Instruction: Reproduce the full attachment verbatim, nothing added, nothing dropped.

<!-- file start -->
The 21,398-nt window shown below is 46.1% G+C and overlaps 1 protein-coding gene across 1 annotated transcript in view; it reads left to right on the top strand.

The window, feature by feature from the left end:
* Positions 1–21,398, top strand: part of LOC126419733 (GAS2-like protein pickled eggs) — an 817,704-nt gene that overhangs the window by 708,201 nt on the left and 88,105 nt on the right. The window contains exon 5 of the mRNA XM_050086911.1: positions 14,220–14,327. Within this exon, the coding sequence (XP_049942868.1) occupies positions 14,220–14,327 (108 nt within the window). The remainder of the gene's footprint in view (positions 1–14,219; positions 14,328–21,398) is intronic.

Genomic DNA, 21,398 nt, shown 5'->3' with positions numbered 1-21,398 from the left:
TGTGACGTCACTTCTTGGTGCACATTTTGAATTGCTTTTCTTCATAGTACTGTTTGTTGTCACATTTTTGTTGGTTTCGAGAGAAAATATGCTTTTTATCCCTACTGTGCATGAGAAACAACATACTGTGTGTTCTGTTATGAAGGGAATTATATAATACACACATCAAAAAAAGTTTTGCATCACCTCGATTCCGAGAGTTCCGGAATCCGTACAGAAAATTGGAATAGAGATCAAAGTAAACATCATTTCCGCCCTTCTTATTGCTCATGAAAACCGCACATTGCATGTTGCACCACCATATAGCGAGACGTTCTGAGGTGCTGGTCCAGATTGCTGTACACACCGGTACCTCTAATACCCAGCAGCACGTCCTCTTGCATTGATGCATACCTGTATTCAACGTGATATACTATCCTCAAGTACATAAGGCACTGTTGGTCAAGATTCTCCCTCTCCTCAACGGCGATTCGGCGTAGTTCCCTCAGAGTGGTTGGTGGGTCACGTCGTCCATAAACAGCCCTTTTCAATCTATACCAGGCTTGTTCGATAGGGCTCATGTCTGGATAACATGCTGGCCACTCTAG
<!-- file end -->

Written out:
The 21,398-nt window shown below is 46.1% G+C and overlaps 1 protein-coding gene across 1 annotated transcript in view; it reads left to right on the top strand.

The window, feature by feature from the left end:
* Positions 1–21,398, top strand: part of LOC126419733 (GAS2-like protein pickled eggs) — an 817,704-nt gene that overhangs the window by 708,201 nt on the left and 88,105 nt on the right. The window contains exon 5 of the mRNA XM_050086911.1: positions 14,220–14,327. Within this exon, the coding sequence (XP_049942868.1) occupies positions 14,220–14,327 (108 nt within the window). The remainder of the gene's footprint in view (positions 1–14,219; positions 14,328–21,398) is intronic.

Genomic DNA, 21,398 nt, shown 5'->3' with positions numbered 1-21,398 from the left:
TGTGACGTCACTTCTTGGTGCACATTTTGAATTGCTTTTCTTCATAGTACTGTTTGTTGTCACATTTTTGTTGGTTTCGAGAGAAAATATGCTTTTTATCCCTACTGTGCATGAGAAACAACATACTGTGTGTTCTGTTATGAAGGGAATTATATAATACACACATCAAAAAAAGTTTTGCATCACCTCGATTCCGAGAGTTCCGGAATCCGTACAGAAAATTGGAATAGAGATCAAAGTAAACATCATTTCCGCCCTTCTTATTGCTCATGAAAACCGCACATTGCATGTTGCACCACCATATAGCGAGACGTTCTGAGGTGCTGGTCCAGATTGCTGTACACACCGGTACCTCTAATACCCAGCAGCACGTCCTCTTGCATTGATGCATACCTGTATTCAACGTGATATACTATCCTCAAGTACATAAGGCACTGTTGGTCAAGATTCTCCCTCTCCTCAACGGCGATTCGGCGTAGTTCCCTCAGAGTGGTTGGTGGGTCACGTCGTCCATAAACAGCCCTTTTCAATCTATACCAGGCTTGTTCGATAGGGCTCATGTCTGGATAACATGCTGGCCACTCTAG